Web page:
When we had this shortage issue, I was starting patients with on-label medications because we were having issues where for weeks at a time, we weren’t able to replenish the bevacizumab supplies. During that time, I was also noticing there were probably some efficacy issues. When bevacizumab sits around in the fridge for a couple of weeks, you tend to see the efficacy decrease. Therefore, there are certain things I do worry about with bevacizumab. As Dr. Mehta said, there are sterility issues that could potentially happen. Because of some of these issues during the past year, I have been trending toward doing more of the on-label drugs when initiating therapy for AMD.
DR. MEHTA: I also am not a fan of a treat-and-extend regimen; I’m doing as needed (PRN) treatments, which we haven’t really discussed yet.
Q DR. FORTUN: We’ll discuss long-term treatment soon. Let’s dive down a little deeper into how you gauge treatment response. What do you consider suboptimal treatment? At what point do you consider a switch? And if you are using bevacizumab, to what branded product do you switch? What has been the early experience with the newest agent that we have available to us, brolucizumab?
DR. PANDYA: In terms of early response, we base our treatment efficacies on visual acuity (VA) and OCT findings. But I do put a lot more emphasis on OCT than VA, given the lag time between OCT finding changes and VA. For me, whether I’m seeing a patient again in a month or 5 weeks, the OCT will direct me as to how frequently to treat. In terms of treatment failure and the need to change therapeutic agents, much of that is determined by how the patient feels. If a patient has had three treatments but tells me they aren’t noticing any improvement, and the OCT shows persistent fluid, I will consider changing to another treatment. With regard to brolucizumab, it seems promising but it’s a little too early to make any definitive statements.
Q DR. FORTUN: How much SRF are you willing to tolerate, as long as it’s not worsening? Do you want the macula to be completely dry? And if you are completely dry, at what interval would you consider changing to another agent? So, in other words, to switch based not so much on anatomy, but on treatment burden? And obviously that should vary from patient to patient, but in general.
DR. SHETH: Regarding fluid and how much fluid I’m willing to tolerate, I’m becoming more tolerant of fluid. Some of the data, including from the FLUID study8 (Figure 2) and others, demonstrate that a small amount of SRF might be okay, and allowing some of that might be okay from a vision standpoint and may allow you to extend the treatment interval for the benefit of the patient. So, in the real world, I have some patients in whom I can’t get rid of every drop of SRF. I’m sure we all have these patients who we have brought in at 2 weeks to see if we could get rid of the fluid. And in the end, when you kind of back off and look at these patients, their vison really never fluctuates despite that there’s some fluid. I think, over the course of time, I’ve become a little more tolerant of SRF.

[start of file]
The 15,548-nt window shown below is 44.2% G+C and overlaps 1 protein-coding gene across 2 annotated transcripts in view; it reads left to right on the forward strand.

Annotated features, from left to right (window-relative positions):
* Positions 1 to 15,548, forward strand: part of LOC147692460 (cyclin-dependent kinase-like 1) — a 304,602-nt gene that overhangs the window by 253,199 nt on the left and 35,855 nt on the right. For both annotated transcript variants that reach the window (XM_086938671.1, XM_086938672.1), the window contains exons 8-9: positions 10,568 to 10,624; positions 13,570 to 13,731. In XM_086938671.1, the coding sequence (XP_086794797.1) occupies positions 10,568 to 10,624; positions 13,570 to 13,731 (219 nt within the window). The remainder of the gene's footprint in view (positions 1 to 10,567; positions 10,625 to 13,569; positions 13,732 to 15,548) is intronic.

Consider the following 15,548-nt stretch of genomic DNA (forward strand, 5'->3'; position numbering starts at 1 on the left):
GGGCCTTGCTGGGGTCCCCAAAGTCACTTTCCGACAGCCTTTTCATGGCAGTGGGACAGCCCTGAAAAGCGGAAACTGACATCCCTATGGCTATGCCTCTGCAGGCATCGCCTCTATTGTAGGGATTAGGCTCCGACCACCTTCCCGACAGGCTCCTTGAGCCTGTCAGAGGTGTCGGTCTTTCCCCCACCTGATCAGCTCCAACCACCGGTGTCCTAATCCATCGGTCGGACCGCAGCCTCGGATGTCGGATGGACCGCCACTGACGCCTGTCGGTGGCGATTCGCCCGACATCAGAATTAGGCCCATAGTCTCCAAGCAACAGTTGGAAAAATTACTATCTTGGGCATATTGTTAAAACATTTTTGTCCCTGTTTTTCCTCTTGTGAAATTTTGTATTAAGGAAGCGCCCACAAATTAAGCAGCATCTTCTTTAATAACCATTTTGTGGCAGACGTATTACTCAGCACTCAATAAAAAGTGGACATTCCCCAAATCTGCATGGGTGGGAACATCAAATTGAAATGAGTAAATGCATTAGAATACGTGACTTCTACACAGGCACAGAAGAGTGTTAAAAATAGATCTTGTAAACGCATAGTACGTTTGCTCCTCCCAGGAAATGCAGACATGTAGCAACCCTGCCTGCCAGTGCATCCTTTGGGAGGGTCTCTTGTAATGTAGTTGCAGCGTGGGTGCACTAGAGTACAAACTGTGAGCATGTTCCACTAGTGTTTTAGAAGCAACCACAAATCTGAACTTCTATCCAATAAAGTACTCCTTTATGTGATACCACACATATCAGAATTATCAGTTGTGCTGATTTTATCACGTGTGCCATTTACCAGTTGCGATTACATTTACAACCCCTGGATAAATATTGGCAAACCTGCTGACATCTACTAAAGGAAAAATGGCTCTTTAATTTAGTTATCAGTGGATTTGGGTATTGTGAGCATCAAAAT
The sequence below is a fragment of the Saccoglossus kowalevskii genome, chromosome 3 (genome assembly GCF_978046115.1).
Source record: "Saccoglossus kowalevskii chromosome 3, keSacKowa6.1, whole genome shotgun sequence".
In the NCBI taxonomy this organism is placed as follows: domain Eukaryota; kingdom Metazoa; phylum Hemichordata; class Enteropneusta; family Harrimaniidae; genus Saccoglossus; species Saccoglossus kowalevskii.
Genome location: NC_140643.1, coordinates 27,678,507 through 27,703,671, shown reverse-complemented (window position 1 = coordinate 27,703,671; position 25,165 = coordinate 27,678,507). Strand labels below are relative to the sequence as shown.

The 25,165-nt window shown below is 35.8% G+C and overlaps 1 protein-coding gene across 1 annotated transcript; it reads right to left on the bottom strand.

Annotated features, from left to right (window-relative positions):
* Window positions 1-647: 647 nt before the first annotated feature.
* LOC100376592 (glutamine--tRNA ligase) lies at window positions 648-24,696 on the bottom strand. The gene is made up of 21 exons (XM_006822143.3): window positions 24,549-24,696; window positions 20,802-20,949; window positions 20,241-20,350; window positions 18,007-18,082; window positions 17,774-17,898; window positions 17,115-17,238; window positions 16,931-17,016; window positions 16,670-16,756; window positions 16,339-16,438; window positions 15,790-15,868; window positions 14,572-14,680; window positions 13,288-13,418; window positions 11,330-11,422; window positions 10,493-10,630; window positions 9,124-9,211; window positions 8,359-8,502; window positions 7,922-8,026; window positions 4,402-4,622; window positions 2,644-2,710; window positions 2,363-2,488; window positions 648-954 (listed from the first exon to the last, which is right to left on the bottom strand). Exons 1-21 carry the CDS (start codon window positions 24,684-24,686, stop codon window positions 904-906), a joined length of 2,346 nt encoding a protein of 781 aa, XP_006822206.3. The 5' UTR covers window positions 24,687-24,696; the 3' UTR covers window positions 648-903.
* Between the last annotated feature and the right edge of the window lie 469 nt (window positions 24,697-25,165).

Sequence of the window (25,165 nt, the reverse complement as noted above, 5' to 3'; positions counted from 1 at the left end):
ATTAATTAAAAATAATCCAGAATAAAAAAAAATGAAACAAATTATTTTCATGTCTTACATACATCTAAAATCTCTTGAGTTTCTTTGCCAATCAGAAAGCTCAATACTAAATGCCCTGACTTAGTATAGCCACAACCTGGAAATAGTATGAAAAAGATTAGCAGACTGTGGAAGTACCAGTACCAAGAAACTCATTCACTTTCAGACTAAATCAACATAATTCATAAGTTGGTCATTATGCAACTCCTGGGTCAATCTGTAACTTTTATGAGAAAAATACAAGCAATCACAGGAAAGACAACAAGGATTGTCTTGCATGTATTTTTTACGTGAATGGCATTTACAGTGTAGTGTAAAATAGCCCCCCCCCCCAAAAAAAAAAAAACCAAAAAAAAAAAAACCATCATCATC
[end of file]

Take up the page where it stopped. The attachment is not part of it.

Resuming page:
Obviously, I think intraretinal fluid is different, and I really don’t want to tolerate any intraretinal fluid (IRF), which ties into your question about interval and how far we are willing to stretch these patients’ intervals. Based on those assumptions, with a small amount of SRF and no IRF, I like to extend treatment intervals to every 8 weeks (q8w), if possible. I think we’re happy to get most patients to that range. It will be interesting to see with brolucizumab what intervals we can reach, whether it’s q8w or every 10 weeks (q10w) or every 12 weeks (q12w). But I think the trend for me on a treat-and-extend kind of protocol is to get to q8w. And if we can’t, that’s when we consider switching patients.
DR. MEHTA: I agree with that 100%. One thing about leaving fluid for 8 weeks, which I think goes back to the original aflibercept data, is that it really doesn’t seem to affect patients’ vision. I have patients whom I have never been able to get them dry. Not even 1 week, 2 weeks, 4 weeks after an injection, on every medication. I’ve tried all of them, and they still have SRF. And 4 years later, they’re still 20/20 with SRF.
There is one patient in particular whom I saw recently for follow-up. She noticed her vision become worse at 5 weeks, so she now has to return at 4 weeks. If I’m on vacation, one of my partners will deliver her injection. Some patients are just very, very particular about noticing changes and some are not. You have to gauge the patient and when they have symptoms and determine if you’re going to leave fluid behind in the subretinal space.
I agree completely with Dr. Sheth in that I don’t like IRF. What I am seeing is that some of these patients with IRF do not entirely respond to anti-VEGF agents, likely caused by an inflammatory component.9 I’ll sometimes add a steroid and that will clear the IRF when the anti-VEGF agents do not. I know that isn’t based on any literature, but that is my experience.
DR. FORTUN: These are all great points. I’ll add and echo what some of you have said. Clinical trial data has shown that SRF can be looked at more as a biomarker.10 Even though we are for the most part OCT-guided in how we administer treatment, we don’t necessarily need a completely dry macula from an SRF standpoint. IRF certainly represents a different sort of animal all together.